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How to Help Clients Who Lose Jobs in Their 50s

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What You Need to Know

  • A job loss after 50 can have a dramatic impact on a client’s financial and retirement planning.
  • These clients will need your help and advice to move forward effectively.
  • A full financial planning review is a good starting point in these situations.

Over the years, downsizing among companies has fallen heavily on employees who are 50 or older. These are experienced employees who are often in their peak earning years and are often costlier than their younger colleagues in terms of their benefits. 

Even with widely reported labor shortages across a number of industries, the impact of layoffs in 2021 on older workers, especially women, has still been great. In some cases, employers will offer older workers incentives to leave the company; in other cases, older workers might simply be part of a general downsizing. 

There are a number of financial planning issues for clients who are faced with a job loss in their 50s or beyond. Here’s how advisors can help.

Get Ready to Give Objective Advice

Perhaps the biggest benefit you can provide these clients is to be a detached, third-party professional in helping them through the sometimes difficult financial choices ahead. You probably have built close personal relationships with your clients over the years. However, in a situation like this, they need your objective and professional advice regarding their financial planning issues, even if this leads to some difficult conversations.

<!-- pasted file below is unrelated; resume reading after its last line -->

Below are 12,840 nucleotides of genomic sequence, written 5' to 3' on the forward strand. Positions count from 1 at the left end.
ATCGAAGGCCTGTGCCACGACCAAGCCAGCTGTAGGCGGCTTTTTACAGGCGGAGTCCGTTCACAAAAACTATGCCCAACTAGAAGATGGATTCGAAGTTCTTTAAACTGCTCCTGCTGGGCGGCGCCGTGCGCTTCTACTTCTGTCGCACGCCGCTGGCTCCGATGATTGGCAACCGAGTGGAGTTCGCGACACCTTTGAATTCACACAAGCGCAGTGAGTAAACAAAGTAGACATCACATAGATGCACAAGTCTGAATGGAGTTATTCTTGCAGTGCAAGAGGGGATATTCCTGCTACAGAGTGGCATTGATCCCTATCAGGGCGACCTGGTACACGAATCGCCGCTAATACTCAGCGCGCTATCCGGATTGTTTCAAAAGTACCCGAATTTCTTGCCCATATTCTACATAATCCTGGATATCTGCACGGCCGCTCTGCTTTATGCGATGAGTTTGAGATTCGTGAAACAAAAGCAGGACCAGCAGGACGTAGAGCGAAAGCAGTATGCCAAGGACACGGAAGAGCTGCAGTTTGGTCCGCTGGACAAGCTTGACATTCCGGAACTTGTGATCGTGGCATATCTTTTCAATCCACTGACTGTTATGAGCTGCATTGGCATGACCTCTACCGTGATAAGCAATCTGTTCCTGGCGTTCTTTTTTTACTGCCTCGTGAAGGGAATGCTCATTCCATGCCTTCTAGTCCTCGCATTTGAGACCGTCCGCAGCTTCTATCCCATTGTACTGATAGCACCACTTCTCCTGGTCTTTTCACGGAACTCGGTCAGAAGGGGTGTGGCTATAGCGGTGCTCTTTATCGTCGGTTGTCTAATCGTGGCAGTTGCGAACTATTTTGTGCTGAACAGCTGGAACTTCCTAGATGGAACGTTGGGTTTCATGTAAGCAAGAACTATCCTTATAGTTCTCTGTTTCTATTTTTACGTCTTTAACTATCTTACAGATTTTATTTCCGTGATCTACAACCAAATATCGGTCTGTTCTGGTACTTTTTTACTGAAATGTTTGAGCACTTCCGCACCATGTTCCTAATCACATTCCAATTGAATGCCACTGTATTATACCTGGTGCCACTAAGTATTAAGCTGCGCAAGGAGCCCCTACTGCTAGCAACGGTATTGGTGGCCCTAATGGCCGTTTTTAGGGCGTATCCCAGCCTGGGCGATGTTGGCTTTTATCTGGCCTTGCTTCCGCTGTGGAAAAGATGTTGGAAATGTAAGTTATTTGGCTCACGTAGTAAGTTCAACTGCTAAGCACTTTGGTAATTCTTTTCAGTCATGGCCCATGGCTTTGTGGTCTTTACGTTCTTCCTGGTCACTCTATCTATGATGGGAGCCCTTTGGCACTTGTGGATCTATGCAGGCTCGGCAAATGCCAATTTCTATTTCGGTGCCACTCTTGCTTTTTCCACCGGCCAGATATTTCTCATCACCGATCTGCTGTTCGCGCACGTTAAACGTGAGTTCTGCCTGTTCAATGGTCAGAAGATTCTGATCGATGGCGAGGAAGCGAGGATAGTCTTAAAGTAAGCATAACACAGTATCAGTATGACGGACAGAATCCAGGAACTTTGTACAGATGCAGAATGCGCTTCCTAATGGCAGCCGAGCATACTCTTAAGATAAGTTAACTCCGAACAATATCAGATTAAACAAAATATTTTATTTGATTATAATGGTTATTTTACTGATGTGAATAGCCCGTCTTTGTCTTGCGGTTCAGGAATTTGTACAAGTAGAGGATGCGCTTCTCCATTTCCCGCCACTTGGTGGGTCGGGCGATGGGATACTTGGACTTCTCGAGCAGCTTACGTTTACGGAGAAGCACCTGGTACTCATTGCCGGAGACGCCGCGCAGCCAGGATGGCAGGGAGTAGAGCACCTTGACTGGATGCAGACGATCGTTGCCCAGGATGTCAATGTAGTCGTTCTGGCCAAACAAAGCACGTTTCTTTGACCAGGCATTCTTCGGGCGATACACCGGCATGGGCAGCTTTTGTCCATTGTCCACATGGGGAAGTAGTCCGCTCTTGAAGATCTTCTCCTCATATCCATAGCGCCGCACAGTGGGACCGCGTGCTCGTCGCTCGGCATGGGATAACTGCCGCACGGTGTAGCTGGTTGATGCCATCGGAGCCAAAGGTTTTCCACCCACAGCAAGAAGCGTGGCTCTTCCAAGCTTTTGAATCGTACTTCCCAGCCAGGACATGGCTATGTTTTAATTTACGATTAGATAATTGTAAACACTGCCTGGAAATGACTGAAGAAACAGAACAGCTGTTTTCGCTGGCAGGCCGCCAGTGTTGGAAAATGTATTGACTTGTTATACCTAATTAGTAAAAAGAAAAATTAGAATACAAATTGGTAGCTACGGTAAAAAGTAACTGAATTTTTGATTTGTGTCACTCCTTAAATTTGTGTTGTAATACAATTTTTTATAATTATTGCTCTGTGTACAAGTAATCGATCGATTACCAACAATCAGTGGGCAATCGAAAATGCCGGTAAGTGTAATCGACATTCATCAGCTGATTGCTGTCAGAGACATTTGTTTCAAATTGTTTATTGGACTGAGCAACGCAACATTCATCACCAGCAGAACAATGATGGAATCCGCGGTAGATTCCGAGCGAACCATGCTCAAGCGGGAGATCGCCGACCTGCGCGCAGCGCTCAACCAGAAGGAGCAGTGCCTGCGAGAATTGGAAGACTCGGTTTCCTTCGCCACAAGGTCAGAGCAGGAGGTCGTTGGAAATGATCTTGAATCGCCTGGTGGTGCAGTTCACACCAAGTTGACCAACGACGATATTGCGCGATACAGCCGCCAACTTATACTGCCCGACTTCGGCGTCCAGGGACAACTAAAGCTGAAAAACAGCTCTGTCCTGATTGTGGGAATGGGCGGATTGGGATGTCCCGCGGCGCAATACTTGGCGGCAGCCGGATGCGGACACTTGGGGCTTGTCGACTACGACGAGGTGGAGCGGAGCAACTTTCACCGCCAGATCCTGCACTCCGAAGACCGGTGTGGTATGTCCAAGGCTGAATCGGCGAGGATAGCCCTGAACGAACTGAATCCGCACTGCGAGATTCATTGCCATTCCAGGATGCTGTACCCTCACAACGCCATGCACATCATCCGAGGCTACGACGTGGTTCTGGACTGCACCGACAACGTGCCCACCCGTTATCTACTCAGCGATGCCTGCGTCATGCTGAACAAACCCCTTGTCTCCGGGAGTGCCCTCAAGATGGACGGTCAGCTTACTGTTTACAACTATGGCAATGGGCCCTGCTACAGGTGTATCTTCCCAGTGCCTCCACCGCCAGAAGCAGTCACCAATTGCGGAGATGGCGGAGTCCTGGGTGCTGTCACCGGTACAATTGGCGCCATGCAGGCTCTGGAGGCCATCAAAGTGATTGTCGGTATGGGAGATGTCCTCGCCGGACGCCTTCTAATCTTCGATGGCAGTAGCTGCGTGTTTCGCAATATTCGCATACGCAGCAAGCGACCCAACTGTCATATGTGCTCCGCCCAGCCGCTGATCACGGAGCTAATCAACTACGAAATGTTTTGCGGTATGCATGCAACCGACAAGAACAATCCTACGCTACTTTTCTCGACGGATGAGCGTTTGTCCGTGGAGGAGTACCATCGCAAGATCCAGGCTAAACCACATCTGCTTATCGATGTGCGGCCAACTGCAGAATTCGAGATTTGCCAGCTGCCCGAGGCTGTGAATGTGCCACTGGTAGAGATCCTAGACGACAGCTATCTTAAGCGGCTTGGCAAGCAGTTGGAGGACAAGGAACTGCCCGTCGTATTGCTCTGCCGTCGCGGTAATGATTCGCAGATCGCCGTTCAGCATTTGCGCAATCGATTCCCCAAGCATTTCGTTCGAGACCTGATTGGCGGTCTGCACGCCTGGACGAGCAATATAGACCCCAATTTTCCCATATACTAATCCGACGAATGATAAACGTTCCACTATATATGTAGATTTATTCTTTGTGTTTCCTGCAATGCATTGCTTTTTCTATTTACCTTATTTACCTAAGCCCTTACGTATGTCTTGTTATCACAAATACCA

Review Their Financial Plan

This is a critical time for your client to fully understand all financial resources they have to work with. A financial planning review can help clarify your client’s financial picture for them and for you as you advise them at this stressful period of their lives.

There are a number of factors that will help them determine their next steps, and a financial review can help in this decision process. Your review may determine that your client can just retire if they want to, or that they still need to work. Knowing where they stand financially not only helps in making this decision but can provide peace of mind. It can also help with decisions about Social Security and in formulating a retirement distribution strategy. 

As your client decides what’s next, understanding what financial resources they have to work with can help them make key life and financial decisions at this critical juncture. 

Review the Terms of Separation

In some cases, employers may offer employees a buyout or sweetened benefits if they separate voluntarily. These incentives may include continued access to medical coverage, sweetened pension benefits, enhanced severance benefits or other incentives. 

You should analyze these benefits with your client to see if they make leaving attractive. Another consideration: If they are offered a voluntary separation package, they are most likely now on the company’s “list” for future downsizing. If they don’t take this offer, the next time separation may not be voluntary. 

If your client has been terminated, again review all of the financial terms of separation, including severance and health insurance benefits. 

Retirement Plans

Assuming that your client has a defined contribution retirement plan, such as a 401(k) or 403(b), you will want to look at plan assets and determine their best option for this money. This might include: 

  • Rolling the money over into an IRA.
  • Leaving the money in their former employer’s plan if allowed.
  • Rolling the money over to a new employer’s plan if applicable.
  • Taking a full or partial distribution.